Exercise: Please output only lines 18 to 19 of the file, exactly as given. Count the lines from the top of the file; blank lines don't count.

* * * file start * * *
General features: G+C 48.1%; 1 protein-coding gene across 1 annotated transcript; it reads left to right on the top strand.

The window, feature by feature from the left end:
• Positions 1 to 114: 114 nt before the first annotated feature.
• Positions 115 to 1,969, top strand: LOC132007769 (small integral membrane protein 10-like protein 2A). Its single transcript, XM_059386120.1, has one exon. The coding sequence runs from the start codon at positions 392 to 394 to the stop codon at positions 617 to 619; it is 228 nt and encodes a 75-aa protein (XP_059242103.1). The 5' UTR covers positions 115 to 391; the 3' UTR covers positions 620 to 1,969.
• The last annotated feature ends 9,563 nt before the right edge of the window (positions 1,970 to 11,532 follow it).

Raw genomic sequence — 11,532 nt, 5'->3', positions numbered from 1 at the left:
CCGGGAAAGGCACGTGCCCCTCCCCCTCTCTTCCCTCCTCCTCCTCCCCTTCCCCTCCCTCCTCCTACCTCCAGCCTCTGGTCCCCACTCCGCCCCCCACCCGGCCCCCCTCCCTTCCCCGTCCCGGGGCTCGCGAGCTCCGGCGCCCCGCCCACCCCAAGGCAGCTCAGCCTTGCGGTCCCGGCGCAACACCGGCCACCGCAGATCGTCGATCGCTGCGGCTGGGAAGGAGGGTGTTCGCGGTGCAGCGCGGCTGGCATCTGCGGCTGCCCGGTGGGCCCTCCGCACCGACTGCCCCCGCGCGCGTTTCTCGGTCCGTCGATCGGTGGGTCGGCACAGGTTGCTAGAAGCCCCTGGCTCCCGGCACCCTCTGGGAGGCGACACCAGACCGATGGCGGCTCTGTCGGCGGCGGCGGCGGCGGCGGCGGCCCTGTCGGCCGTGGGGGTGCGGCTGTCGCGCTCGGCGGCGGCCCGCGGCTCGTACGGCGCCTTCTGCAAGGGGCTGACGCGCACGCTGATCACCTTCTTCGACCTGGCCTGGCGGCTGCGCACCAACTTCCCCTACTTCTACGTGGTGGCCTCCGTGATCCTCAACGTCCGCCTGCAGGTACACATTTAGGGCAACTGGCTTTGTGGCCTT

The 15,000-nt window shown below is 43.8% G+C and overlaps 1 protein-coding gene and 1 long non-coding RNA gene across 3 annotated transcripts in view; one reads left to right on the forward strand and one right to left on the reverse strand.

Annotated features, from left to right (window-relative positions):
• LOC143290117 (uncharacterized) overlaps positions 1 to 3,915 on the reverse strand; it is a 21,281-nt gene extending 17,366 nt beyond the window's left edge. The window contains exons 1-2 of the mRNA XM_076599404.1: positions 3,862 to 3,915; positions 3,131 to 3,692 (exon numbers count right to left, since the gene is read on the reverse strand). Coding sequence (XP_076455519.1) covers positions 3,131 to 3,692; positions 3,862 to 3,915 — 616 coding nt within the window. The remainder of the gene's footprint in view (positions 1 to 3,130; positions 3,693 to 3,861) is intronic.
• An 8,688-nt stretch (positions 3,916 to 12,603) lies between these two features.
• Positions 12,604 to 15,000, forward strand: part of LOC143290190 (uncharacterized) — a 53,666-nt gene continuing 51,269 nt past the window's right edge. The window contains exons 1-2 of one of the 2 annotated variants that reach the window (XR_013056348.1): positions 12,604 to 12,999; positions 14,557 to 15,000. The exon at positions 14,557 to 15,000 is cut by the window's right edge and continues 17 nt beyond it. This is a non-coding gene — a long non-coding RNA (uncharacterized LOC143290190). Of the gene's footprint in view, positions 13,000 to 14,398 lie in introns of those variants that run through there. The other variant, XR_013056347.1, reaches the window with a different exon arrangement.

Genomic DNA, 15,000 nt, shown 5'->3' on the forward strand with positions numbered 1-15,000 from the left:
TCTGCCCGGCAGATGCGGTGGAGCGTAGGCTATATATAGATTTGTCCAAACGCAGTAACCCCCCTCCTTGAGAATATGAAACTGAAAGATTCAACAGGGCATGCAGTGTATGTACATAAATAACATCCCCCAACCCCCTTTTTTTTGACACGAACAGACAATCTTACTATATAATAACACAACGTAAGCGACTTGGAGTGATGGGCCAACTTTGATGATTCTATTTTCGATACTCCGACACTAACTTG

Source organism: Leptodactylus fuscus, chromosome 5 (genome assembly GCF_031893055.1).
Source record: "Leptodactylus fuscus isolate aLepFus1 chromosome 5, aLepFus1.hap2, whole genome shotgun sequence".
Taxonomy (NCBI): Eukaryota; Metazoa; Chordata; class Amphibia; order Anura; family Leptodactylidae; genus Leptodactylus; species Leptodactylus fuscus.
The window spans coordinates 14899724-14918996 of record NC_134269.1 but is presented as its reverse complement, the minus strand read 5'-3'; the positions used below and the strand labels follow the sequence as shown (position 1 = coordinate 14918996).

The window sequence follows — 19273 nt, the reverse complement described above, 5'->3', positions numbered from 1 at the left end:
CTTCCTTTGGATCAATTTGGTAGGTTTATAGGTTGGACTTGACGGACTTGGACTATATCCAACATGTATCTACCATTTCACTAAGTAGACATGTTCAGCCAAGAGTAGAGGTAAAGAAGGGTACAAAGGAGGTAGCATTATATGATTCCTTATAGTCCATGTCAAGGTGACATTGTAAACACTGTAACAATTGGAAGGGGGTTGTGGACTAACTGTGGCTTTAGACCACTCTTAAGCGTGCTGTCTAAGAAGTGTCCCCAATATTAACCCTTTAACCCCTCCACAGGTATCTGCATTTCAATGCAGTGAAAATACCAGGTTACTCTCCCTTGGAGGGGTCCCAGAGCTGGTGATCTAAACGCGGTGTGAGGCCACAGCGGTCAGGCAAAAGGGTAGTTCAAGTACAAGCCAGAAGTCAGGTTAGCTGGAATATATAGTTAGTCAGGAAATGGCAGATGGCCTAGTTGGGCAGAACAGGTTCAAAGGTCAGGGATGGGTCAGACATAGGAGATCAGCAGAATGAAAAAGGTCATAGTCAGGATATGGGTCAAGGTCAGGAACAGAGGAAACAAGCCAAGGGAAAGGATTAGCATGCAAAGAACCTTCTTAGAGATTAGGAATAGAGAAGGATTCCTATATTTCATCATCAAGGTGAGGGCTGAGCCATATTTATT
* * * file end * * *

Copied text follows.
The window spans coordinates 14899724-14918996 of record NC_134269.1 but is presented as its reverse complement, the minus strand read 5'-3'; the positions used below and the strand labels follow the sequence as shown (position 1 = coordinate 14918996).

The window sequence follows — 19273 nt, the reverse complement described above, 5'->3', positions numbered from 1 at the left end: